The Nathaniel Russell House was completed in 1808, and offers a fine example of the architecture of the time. Once the home of Nathaniel Russell, today it's a National Historical Landmark and is one of America's most important neoclassical dwellings.
Construction began on the house in 1803 by respected Charleston merchant Nathaniel Russell, and it was finished 5 years later. In 1808, 70-year-old Nathaniel and his family, as well as their 18 slaves, moved into their new home. It was considered to be one of the finest dwellings in Charleston of the time. The house remained in the family until 1857, when it was sold to the Allston's after daughter Sarah's death. It has since been owned by a number of families and organizations, before being opened to the public as a museum in 1956. Despite being under attack from hurricanes and earthquakes alike, the house still stands in fine form.
Visitors can still appreciate the grandeur of the house today. It sits in spacious formal gardens and has a magnificent interior, full of ornate plasterwork and even a huge free-flowing staircase. The geometrically-shaped rooms are styled beautifully, really showing the styles and architecture of the time. It's furnished with much of the original pieces that the Russell family purchased for their home, and truly showcases the life of the elite. Period antiques and fine art fill the house, making it a museum in its own right.
Today, visitors can see not only what life was like for the elite, but for the slaves of the time as well. The house has been home to generations of African-American slaves as well as the Russell's and other families, and they were key to the running of the home. Living in the upper rooms of the building, often the kitchen/laundry and stable buildings, the slaves were responsible for the daily operations of the home. Their quarters can still be seen, offering a marked contrast between their lives and the lives of the rich.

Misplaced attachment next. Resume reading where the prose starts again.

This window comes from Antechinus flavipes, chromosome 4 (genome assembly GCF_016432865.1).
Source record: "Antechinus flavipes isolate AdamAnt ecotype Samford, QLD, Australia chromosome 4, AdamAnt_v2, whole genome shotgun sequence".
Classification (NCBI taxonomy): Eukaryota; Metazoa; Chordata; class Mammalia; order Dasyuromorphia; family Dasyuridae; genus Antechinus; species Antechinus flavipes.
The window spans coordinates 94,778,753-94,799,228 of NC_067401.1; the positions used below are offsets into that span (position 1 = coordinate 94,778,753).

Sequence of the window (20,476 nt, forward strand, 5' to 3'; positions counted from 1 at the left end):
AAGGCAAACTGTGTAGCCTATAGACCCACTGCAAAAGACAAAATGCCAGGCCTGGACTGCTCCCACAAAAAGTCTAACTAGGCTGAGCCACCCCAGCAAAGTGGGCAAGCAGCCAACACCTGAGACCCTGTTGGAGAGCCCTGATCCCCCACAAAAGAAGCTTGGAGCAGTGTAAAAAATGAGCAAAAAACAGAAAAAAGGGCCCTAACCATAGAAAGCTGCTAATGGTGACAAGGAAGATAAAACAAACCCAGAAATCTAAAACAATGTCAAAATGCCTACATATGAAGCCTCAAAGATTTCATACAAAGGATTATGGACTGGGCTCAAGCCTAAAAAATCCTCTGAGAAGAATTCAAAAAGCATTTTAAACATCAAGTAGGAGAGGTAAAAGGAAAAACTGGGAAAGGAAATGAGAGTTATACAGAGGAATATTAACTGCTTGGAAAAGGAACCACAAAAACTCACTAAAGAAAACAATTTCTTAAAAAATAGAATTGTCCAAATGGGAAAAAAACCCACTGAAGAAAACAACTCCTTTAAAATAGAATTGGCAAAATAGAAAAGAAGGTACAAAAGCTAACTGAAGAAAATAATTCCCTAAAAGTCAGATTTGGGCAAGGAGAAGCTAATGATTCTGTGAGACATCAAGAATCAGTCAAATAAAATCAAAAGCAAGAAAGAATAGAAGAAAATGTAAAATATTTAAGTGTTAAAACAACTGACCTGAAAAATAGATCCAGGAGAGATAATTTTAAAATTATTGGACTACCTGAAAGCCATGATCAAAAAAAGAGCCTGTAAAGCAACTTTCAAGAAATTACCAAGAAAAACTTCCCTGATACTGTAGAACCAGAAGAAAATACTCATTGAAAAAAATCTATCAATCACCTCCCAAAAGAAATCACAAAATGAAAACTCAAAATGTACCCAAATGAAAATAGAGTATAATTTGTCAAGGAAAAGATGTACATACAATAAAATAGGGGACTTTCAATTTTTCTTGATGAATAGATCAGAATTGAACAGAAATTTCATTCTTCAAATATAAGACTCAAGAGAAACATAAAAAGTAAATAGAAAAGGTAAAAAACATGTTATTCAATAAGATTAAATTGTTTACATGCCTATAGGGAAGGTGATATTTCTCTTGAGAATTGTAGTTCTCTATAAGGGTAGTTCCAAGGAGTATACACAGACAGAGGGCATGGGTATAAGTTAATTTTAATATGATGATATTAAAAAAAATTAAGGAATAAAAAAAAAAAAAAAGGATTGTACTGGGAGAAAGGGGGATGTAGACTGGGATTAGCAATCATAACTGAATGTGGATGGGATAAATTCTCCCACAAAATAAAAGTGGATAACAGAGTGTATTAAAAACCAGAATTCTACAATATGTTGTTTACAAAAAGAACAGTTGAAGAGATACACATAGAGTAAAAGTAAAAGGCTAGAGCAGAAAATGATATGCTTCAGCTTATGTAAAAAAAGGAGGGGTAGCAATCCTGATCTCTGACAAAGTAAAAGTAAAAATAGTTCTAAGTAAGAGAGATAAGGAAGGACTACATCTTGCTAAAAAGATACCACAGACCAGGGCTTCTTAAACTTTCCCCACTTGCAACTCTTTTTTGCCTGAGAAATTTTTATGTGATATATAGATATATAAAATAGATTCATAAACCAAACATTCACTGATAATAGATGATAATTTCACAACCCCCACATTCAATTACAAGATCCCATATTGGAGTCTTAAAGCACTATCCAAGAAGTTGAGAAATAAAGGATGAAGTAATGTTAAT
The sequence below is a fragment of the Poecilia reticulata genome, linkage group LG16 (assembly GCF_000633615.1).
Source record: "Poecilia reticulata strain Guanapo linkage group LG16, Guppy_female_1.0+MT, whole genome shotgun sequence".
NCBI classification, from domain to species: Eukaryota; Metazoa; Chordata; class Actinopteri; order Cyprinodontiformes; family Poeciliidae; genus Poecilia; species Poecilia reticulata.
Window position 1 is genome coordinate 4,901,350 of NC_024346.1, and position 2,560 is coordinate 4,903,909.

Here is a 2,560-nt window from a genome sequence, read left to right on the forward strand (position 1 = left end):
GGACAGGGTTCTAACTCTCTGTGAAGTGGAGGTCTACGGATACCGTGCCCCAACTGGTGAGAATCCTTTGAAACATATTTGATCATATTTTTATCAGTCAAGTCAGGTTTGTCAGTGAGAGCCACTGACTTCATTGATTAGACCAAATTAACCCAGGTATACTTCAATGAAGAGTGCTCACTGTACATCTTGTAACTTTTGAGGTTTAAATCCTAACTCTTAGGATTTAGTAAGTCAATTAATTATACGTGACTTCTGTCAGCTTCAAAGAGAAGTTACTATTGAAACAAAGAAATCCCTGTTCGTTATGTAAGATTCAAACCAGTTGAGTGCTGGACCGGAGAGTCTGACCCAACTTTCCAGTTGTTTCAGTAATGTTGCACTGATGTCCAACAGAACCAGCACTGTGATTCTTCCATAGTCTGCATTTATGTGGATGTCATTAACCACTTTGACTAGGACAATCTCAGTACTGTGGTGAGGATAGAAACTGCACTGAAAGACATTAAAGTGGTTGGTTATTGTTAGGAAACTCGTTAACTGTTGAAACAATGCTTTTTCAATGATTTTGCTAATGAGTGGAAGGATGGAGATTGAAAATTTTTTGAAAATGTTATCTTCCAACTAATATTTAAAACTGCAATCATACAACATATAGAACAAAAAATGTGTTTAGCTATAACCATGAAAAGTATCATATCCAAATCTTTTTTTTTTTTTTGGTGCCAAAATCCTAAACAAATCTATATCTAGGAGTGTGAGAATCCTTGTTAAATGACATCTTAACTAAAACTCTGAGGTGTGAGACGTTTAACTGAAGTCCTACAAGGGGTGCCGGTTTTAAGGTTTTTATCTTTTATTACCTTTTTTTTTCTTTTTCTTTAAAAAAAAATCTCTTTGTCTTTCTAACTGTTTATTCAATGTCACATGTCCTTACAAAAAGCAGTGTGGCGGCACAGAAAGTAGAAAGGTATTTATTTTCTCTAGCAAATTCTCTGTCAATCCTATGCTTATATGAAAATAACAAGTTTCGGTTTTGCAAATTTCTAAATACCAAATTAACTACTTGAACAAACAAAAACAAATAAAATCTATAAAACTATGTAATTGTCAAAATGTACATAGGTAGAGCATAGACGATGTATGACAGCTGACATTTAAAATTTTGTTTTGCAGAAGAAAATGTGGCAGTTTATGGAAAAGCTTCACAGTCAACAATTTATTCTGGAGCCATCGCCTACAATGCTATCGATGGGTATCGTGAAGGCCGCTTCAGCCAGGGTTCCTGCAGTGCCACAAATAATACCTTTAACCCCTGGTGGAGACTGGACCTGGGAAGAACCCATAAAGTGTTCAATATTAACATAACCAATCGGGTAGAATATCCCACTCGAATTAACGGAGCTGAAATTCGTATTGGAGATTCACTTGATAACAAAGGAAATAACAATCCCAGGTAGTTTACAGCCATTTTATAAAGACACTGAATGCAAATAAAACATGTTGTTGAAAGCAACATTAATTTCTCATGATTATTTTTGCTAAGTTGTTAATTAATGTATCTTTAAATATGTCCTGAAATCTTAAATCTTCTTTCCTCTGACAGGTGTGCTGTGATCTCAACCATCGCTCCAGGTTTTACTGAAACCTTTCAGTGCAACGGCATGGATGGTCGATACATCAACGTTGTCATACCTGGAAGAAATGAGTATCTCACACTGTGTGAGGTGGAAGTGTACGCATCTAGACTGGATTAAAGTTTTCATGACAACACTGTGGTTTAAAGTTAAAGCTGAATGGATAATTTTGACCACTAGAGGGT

The main rooms offer the finest architectural designs of the time, and they're all decorated in turn-of-the-century style. Located in Downtown Charleston near High Battery, the house is the most southern point of Charleston's historic Museum Mile, offering the best collection of cultural sites in Charleston.
Tours operate daily, with guides being on hand to offer a wealth of knowledge. Being well versed in the history of the house and the time period alike, it would be well worth waiting for the tour to really understand what life was like and to experience the half a dozen rooms open to the public. Also spare time to wander around the beautiful gardens to the exterior of the property.
The house is open daily, Monday-Saturday 10am until 5pm and Sunday 2pm-5pm. Tours operate every day for visitors to really understand life of the time, with the last tour starting at 4:30pm. Entry costs $10, but if you fancy making a day of it why not take a trip to the nearby Aiken-Rhett House as well. Tickets are $16 for them both.
Read about other Charleston tourist attractions:
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- South Carolina Aquarium - Charleston, South Carolina - large public aquarium with over 300 animals
- Edmondston-Alston House - Charleston, SC - Historical Dwelling on Charleston's High Battery
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